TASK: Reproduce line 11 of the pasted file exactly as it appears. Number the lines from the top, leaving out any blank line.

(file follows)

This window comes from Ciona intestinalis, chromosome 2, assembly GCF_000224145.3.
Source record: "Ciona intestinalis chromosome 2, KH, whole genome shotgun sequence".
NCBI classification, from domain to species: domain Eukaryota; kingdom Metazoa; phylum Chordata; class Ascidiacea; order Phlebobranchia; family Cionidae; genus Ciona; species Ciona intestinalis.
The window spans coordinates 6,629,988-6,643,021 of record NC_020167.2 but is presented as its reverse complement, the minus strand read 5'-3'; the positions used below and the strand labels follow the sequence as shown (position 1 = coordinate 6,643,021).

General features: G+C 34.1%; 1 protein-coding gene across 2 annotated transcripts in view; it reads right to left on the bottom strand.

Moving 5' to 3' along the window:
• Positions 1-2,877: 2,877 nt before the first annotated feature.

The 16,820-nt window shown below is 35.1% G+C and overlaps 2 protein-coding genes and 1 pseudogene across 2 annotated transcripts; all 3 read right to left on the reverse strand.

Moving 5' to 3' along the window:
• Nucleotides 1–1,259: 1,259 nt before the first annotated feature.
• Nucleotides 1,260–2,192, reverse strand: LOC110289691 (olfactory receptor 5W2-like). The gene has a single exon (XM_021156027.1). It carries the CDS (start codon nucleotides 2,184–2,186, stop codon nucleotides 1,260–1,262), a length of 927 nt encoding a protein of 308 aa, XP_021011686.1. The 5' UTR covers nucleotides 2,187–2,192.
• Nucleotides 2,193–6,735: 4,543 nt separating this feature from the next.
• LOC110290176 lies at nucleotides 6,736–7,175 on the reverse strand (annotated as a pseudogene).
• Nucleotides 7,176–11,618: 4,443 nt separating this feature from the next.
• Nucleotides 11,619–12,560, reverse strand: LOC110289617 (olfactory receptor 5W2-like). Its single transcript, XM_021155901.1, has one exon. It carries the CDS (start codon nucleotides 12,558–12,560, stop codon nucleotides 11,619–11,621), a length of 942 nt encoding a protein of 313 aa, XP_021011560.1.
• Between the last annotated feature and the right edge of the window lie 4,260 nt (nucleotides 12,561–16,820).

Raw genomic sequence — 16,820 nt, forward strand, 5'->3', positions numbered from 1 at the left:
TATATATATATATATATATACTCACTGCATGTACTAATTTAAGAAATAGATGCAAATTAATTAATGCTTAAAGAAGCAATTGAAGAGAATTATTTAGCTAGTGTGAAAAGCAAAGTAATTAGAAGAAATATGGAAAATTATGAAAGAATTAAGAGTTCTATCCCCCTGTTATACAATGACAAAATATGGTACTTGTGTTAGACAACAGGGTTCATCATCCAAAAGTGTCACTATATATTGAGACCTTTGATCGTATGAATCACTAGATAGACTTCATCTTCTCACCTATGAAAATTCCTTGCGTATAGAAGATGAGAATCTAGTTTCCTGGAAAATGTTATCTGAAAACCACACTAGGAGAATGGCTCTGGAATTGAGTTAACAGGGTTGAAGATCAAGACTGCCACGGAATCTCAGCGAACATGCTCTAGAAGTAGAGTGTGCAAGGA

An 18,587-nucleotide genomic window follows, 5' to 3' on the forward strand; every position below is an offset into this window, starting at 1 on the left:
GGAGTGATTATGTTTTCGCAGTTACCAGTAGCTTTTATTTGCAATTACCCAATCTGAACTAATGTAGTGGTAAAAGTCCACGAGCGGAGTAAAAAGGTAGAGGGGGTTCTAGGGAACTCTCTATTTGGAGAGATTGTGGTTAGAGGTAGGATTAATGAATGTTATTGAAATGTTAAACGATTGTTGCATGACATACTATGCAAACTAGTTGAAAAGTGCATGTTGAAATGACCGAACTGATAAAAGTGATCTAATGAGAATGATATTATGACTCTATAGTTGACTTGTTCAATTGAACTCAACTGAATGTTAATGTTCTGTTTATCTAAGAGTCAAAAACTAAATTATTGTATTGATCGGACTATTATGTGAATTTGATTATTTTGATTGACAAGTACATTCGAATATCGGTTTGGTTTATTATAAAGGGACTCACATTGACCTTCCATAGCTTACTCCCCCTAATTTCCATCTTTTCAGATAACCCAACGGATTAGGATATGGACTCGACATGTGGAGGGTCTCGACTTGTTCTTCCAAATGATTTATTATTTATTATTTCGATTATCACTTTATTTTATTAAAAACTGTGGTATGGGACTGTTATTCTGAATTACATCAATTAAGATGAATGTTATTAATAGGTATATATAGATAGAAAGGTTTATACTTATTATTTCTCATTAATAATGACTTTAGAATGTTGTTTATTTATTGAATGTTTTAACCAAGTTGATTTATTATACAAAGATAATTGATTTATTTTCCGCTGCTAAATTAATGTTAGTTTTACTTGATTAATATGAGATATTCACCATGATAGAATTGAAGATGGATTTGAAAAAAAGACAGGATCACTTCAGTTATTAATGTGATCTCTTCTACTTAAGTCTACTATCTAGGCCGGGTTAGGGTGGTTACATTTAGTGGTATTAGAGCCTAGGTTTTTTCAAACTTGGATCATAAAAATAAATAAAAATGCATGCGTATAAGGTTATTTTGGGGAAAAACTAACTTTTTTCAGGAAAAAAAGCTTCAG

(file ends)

• Nucleotides 1,260–2,192, reverse strand: LOC110289691 (olfactory receptor 5W2-like). The gene has a single exon (XM_021156027.1). It carries the CDS (start codon nucleotides 2,184–2,186, stop codon nucleotides 1,260–1,262), a length of 927 nt encoding a protein of 308 aa, XP_021011686.1. The 5' UTR covers nucleotides 2,187–2,192.